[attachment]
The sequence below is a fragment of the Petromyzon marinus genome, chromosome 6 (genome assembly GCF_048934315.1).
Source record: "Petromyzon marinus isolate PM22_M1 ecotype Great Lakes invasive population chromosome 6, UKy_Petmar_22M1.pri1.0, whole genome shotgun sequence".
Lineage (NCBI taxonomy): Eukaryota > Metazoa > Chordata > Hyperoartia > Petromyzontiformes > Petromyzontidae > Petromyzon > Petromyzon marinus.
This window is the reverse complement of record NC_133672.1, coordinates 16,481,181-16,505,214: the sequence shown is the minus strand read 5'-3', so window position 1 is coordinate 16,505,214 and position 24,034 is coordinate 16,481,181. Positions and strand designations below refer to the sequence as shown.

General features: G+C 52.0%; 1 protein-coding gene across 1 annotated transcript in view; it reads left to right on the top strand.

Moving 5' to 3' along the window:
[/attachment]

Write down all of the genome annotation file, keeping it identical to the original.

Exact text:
The sequence below is a fragment of the Petromyzon marinus genome, chromosome 6 (genome assembly GCF_048934315.1).
Source record: "Petromyzon marinus isolate PM22_M1 ecotype Great Lakes invasive population chromosome 6, UKy_Petmar_22M1.pri1.0, whole genome shotgun sequence".
Lineage (NCBI taxonomy): Eukaryota > Metazoa > Chordata > Hyperoartia > Petromyzontiformes > Petromyzontidae > Petromyzon > Petromyzon marinus.
This window is the reverse complement of record NC_133672.1, coordinates 16,481,181-16,505,214: the sequence shown is the minus strand read 5'-3', so window position 1 is coordinate 16,505,214 and position 24,034 is coordinate 16,481,181. Positions and strand designations below refer to the sequence as shown.

General features: G+C 52.0%; 1 protein-coding gene across 1 annotated transcript in view; it reads left to right on the top strand.

Moving 5' to 3' along the window: